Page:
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The Art of On Violence

One of my dad's first responses to our new website was asking why a website on Violence discusses art. For this week’s art post, I want to explain the images at the top of our website and why art is the perfect springboard to talk about Violence.

From the beginning of art to the present, from the first oral traditions to the modern Hollywood blockbuster, almost all art, especially great art, concerns Violence. Take our first image in the upper left hand corner. To find it, we googled “Cain and Abel.” This image was among the first that came up; an image both terrible and beautiful.

The terror is that Violence has been with us from the beginning. Cain and Abel and their iconic story of the first murder -- historically accurate or not -- is the symbolic beginning of Violence. One of the many meanings you can take from this story is the terrible thesis that murder has been a part of humanity since day one.

But what strikes me most about the above image, and the thing that gives it its particular beauty, is how Abel, even though he is soon to die, still lifts his hand up in the most beautiful way. A symbol of hope. A gesture of forgiveness.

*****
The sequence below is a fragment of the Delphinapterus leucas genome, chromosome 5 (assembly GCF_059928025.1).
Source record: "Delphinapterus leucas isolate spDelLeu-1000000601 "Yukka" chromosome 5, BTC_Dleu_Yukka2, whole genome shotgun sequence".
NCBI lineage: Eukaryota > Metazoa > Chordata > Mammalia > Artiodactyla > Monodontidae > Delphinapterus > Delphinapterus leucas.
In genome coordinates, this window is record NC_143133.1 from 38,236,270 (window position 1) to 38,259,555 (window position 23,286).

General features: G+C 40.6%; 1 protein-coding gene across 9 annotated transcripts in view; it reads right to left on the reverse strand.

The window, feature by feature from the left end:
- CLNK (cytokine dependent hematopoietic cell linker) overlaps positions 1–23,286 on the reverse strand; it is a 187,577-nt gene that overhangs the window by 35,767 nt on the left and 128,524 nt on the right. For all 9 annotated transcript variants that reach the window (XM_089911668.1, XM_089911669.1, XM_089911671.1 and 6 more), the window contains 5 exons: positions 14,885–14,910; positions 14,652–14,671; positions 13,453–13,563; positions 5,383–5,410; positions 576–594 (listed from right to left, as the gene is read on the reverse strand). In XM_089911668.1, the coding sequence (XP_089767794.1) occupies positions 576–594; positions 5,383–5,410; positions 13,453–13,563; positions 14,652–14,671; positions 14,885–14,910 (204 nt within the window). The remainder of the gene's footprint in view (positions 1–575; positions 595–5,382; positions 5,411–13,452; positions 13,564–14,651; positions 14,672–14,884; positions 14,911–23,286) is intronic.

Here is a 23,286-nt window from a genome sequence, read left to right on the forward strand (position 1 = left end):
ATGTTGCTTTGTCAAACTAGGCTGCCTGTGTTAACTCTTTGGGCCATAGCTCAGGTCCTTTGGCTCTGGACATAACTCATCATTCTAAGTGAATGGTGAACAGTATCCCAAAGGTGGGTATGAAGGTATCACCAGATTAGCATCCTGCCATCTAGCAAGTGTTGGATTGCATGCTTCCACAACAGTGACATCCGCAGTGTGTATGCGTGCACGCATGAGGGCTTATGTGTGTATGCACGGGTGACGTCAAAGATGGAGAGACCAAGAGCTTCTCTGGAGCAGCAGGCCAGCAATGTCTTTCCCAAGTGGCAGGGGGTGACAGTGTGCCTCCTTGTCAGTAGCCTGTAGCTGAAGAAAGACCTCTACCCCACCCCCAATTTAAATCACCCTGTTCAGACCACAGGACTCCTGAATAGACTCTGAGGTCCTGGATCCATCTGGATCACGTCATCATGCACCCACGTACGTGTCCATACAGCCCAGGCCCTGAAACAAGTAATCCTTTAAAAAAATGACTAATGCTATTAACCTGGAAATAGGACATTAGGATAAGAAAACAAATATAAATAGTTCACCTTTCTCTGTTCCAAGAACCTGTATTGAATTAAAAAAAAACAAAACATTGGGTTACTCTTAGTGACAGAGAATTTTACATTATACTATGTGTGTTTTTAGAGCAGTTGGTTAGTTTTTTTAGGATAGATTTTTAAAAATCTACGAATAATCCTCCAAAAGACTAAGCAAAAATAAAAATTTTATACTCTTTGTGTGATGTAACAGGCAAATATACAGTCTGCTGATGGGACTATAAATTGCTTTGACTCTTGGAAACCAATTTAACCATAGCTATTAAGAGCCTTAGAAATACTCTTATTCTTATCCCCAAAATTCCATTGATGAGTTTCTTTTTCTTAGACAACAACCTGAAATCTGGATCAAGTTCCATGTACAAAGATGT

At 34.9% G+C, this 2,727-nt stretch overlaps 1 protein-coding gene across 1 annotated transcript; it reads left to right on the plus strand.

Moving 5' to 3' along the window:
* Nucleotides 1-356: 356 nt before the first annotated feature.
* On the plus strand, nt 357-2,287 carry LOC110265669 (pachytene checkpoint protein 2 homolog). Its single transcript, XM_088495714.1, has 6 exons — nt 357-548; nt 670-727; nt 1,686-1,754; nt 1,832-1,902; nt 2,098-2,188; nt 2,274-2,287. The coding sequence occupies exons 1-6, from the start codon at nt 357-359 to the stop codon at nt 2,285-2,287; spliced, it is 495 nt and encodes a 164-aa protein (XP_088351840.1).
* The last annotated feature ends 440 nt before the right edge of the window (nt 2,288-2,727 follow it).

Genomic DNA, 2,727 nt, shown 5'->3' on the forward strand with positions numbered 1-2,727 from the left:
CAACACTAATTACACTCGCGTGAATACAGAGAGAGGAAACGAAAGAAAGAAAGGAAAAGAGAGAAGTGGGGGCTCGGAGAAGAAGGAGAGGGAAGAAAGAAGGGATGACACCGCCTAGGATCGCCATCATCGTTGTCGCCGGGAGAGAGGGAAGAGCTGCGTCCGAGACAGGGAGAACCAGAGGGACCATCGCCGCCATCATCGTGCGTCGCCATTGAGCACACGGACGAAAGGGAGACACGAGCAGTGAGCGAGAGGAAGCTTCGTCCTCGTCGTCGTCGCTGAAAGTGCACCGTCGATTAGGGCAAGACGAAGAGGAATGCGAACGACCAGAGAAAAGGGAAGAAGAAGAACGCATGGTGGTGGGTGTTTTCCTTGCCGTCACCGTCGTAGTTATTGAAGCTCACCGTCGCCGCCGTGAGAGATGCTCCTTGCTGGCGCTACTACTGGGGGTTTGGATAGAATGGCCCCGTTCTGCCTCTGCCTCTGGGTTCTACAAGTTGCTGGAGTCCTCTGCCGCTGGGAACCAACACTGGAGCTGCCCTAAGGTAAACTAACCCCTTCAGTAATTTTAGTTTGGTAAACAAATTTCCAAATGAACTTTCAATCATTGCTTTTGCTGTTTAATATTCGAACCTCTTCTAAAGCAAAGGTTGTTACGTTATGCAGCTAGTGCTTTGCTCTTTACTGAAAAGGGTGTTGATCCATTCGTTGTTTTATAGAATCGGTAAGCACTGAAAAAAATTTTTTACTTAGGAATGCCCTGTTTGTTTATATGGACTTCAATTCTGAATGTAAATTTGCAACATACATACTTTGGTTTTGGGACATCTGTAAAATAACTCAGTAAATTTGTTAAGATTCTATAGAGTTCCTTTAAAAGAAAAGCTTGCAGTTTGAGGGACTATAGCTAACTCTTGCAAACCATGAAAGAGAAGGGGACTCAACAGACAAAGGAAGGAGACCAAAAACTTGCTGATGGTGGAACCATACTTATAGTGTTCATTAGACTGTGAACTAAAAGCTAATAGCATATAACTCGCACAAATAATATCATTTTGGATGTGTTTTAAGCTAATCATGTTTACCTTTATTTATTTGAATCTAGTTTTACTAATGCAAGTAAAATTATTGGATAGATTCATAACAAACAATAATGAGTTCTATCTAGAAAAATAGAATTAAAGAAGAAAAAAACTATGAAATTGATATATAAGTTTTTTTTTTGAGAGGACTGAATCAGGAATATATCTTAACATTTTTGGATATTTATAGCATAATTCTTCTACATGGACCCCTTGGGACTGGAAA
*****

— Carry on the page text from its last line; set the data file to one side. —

If the left hand image is the alpha of Violence, then it’s omega is the photo to the right, taken during the Iraq-Iran war. It evokes both the global and foreign affairs issues that would ensnare the U.S. in Iraq and the tensions that threaten stability throughout the entire region today. Sunni versus Shia. Iran versus Iraq. One man carries an AK-47 and the other an RPG-7, the weapons of the modern insurgency battlefield.

As modern as this photo is -- the war only occurred less then thirty years ago -- this image presents is an anachronism of warfare: soldiers fighting trench warfare. We chose this image for our website because we believe America, in too many instances, fights the wrong style of warfare on the wrong battlefield. This picture hints at how military paradigms change, or refuse to change.

Cain and Abel photo are well known in symbols in our culture, but the soldiers in the second image are wholly anonymous. Lost in the fog of war, we see the anonymity of all warfare, and feel the terror, pain, and excitement of all soldiers. I am reminded of a line from Donne’s meditation “and therefore never send to know for whom the bell tolls; it tolls for thee.”

The alpha and the omega of Violence. Where we were and where we are now. And we bring them together, with hopes to change the future.